British motoring groups have warned drivers to expect a surge in traffic as train passengers switch to road transport during the upcoming rail strikes.
The Rail, Maritime, and Transport Workers’ union (RMT) has stated that it will “shut down” the country’s railway network on June 21, 23, and 25 in what union leaders say will amount to the “biggest rail strike in modern history.”
Motoring group AA predicted that the worst affected roads are likely to be main motorway arteries, as well as rural and suburban areas.
An AA route planner spokesman said, “Even though the strike is for three days, many travellers will give up on the trains for the whole week.”
The AA predicted “a big increase in traffic” in Scotland, Wales, and major routes across the UK.
As the rail strikes coincide with big events like the Glastonbury music festival and the Goodwood Festival of Speed, the AA advised drivers who are not going to those events to “give the areas a wide berth.”
But the spokesman said the impact of the rail strikes will be “slightly cushioned” by record high fuel prices, which are deterring some people from using their vehicles, and the possibility of some commuters deciding to work from home during the strikes.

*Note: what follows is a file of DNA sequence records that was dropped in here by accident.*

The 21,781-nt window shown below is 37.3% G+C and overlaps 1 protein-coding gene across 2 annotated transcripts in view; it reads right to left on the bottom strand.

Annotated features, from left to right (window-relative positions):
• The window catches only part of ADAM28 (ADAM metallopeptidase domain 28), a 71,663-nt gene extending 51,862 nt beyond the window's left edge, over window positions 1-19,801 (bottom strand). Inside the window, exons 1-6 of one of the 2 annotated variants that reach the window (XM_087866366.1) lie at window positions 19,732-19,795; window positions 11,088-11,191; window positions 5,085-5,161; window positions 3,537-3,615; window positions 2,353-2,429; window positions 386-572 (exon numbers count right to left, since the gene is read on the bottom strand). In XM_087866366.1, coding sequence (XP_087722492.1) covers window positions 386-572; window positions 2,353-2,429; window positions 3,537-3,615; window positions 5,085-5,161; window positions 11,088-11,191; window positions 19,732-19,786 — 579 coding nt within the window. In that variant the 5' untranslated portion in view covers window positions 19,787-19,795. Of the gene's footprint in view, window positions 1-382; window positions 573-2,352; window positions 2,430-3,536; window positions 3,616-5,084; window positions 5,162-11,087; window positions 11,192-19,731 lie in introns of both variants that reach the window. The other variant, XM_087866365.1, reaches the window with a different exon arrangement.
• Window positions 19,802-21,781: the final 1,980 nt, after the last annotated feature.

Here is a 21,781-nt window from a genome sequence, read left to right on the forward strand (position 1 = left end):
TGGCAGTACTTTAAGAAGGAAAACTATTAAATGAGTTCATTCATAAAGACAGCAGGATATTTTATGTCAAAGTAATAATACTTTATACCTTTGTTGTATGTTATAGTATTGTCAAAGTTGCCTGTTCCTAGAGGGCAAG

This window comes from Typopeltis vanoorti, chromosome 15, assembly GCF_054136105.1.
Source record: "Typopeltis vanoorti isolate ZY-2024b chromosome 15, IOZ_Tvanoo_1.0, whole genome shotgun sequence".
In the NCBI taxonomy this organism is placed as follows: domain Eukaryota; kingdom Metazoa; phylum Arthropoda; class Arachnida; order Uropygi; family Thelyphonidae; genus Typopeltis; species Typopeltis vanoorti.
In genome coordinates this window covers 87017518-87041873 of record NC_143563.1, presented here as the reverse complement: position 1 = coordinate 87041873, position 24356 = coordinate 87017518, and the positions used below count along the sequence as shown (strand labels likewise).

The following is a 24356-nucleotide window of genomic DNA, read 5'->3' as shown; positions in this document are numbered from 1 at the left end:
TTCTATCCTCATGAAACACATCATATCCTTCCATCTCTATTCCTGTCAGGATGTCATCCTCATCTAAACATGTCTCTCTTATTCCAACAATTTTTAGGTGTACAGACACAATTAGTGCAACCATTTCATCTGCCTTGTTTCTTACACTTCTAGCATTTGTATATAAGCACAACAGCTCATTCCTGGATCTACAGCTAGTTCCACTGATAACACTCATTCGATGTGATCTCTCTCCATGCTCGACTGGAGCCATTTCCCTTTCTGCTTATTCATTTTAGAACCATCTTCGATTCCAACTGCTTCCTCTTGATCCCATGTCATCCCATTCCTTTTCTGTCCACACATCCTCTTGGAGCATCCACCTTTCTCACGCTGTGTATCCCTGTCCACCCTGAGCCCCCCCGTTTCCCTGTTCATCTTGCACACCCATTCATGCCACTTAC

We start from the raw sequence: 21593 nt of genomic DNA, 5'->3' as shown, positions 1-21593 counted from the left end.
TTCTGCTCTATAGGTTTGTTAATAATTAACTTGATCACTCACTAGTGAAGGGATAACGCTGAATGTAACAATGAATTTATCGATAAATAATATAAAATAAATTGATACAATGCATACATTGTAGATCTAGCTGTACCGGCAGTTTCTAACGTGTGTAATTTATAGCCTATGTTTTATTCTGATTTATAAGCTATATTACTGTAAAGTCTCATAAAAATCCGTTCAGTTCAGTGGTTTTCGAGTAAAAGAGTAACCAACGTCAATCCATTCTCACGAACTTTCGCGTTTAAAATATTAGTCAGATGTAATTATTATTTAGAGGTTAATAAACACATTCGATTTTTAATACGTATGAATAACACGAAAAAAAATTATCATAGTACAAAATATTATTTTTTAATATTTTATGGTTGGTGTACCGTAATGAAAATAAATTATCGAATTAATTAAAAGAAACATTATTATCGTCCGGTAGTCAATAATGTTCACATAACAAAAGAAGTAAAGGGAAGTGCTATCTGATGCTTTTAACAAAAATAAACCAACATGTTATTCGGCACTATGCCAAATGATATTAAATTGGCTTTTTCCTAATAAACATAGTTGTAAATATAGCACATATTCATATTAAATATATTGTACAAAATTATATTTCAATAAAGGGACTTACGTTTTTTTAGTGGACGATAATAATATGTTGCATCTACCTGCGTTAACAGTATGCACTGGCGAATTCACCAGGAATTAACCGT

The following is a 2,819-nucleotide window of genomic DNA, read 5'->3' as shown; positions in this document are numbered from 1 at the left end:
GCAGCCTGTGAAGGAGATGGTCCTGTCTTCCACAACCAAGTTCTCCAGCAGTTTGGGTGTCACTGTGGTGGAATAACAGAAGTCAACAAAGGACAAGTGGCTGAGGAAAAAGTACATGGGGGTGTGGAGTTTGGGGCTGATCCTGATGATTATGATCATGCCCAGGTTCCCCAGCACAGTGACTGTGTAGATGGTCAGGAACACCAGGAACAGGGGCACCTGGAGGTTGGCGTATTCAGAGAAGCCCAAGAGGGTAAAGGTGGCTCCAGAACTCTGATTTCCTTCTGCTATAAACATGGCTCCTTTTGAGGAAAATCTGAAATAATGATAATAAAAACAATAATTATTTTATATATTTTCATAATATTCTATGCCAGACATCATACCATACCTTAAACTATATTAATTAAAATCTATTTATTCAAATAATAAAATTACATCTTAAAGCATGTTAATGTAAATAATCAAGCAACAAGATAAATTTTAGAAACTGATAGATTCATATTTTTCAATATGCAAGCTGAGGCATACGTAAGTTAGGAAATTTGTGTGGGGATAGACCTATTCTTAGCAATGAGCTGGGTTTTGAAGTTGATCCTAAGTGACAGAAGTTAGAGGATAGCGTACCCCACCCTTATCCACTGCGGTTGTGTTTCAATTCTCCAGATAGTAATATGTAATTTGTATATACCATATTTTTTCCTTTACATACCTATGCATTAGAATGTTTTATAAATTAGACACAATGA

RAC, another motoring group, said the strikes will “inevitably lead to the roads being used more.”
RAC spokesman Rod Dennis said: “Major city routes as well as those serving the home counties are likely to see some of the biggest increases in traffic volumes as, even if rail lines are still open, there will be significantly fewer trains running.
“With strikes like these planned it’s perhaps little wonder that so many drivers across the country are dependent on their vehicles. Traffic jams aside, using a car often turns out to be the most practical and reliable way of getting around,” he said.
Transport Secretary Grant Shapps said on Sunday that the RMT union had been “gunning” for industrial action for weeks and accused it of “punishing” millions of “innocent people” who will be affected by the strikes.
He also said the strike action is “a huge act of self-harm,” as failure to modernise the railway “is jeopardising the future of the railway itself.”
But the main opposition Labour Party has accused the government of “hobbling” the talks between the unions and rail operators by refusing to take part.
PA Media contributed to this report.